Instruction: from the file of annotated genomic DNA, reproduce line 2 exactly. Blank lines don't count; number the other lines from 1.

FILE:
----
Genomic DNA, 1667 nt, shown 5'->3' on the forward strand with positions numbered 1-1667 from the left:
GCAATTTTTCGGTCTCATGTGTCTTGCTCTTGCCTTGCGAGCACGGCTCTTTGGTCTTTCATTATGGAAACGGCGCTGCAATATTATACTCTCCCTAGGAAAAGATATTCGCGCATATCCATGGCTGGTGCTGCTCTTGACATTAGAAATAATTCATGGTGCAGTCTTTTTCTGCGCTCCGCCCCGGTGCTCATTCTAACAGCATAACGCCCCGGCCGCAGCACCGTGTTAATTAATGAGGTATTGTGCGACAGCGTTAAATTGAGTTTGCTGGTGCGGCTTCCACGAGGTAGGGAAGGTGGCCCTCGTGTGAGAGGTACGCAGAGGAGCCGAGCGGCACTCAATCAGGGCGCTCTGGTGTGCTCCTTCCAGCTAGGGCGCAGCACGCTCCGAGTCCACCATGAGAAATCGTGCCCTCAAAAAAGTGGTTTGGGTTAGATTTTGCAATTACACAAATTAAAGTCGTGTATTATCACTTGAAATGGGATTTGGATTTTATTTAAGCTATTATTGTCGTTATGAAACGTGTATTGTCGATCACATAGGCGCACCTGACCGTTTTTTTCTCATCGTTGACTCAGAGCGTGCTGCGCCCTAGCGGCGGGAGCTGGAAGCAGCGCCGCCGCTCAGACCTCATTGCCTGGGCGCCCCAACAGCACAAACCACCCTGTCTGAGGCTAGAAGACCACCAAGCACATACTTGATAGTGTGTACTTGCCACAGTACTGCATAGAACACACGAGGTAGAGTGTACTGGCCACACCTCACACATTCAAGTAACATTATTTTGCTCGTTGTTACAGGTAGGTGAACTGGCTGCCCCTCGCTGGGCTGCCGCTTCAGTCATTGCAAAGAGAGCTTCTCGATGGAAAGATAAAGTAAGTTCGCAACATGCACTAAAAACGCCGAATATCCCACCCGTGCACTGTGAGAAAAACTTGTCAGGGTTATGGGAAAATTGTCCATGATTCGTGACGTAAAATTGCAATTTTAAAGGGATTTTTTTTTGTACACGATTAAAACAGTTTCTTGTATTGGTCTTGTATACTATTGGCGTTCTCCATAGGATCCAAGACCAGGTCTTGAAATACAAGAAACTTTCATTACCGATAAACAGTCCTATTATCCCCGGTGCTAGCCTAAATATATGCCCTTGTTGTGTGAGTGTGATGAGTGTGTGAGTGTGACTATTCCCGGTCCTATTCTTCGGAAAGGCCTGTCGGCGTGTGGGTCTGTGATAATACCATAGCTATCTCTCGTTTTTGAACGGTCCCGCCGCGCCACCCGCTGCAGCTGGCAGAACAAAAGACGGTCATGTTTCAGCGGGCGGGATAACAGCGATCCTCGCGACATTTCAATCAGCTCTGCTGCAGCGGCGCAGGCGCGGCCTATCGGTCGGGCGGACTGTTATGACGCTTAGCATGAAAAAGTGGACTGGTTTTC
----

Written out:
GCAATTTTTCGGTCTCATGTGTCTTGCTCTTGCCTTGCGAGCACGGCTCTTTGGTCTTTCATTATGGAAACGGCGCTGCAATATTATACTCTCCCTAGGAAAAGATATTCGCGCATATCCATGGCTGGTGCTGCTCTTGACATTAGAAATAATTCATGGTGCAGTCTTTTTCTGCGCTCCGCCCCGGTGCTCATTCTAACAGCATAACGCCCCGGCCGCAGCACCGTGTTAATTAATGAGGTATTGTGCGACAGCGTTAAATTGAGTTTGCTGGTGCGGCTTCCACGAGGTAGGGAAGGTGGCCCTCGTGTGAGAGGTACGCAGAGGAGCCGAGCGGCACTCAATCAGGGCGCTCTGGTGTGCTCCTTCCAGCTAGGGCGCAGCACGCTCCGAGTCCACCATGAGAAATCGTGCCCTCAAAAAAGTGGTTTGGGTTAGATTTTGCAATTACACAAATTAAAGTCGTGTATTATCACTTGAAATGGGATTTGGATTTTATTTAAGCTATTATTGTCGTTATGAAACGTGTATTGTCGATCACATAGGCGCACCTGACCGTTTTTTTCTCATCGTTGACTCAGAGCGTGCTGCGCCCTAGCGGCGGGAGCTGGAAGCAGCGCCGCCGCTCAGACCTCATTGCCTGGGCGCCCCAACAGCACAAACCACCCTGTCTGAGGCTAGAAGACCACCAAGCACATACTTGATAGTGTGTACTTGCCACAGTACTGCATAGAACACACGAGGTAGAGTGTACTGGCCACACCTCACACATTCAAGTAACATTATTTTGCTCGTTGTTACAGGTAGGTGAACTGGCTGCCCCTCGCTGGGCTGCCGCTTCAGTCATTGCAAAGAGAGCTTCTCGATGGAAAGATAAAGTAAGTTCGCAACATGCACTAAAAACGCCGAATATCCCACCCGTGCACTGTGAGAAAAACTTGTCAGGGTTATGGGAAAATTGTCCATGATTCGTGACGTAAAATTGCAATTTTAAAGGGATTTTTTTTTGTACACGATTAAAACAGTTTCTTGTATTGGTCTTGTATACTATTGGCGTTCTCCATAGGATCCAAGACCAGGTCTTGAAATACAAGAAACTTTCATTACCGATAAACAGTCCTATTATCCCCGGTGCTAGCCTAAATATATGCCCTTGTTGTGTGAGTGTGATGAGTGTGTGAGTGTGACTATTCCCGGTCCTATTCTTCGGAAAGGCCTGTCGGCGTGTGGGTCTGTGATAATACCATAGCTATCTCTCGTTTTTGAACGGTCCCGCCGCGCCACCCGCTGCAGCTGGCAGAACAAAAGACGGTCATGTTTCAGCGGGCGGGATAACAGCGATCCTCGCGACATTTCAATCAGCTCTGCTGCAGCGGCGCAGGCGCGGCCTATCGGTCGGGCGGACTGTTATGACGCTTAGCATGAAAAAGTGGACTGGTTTTC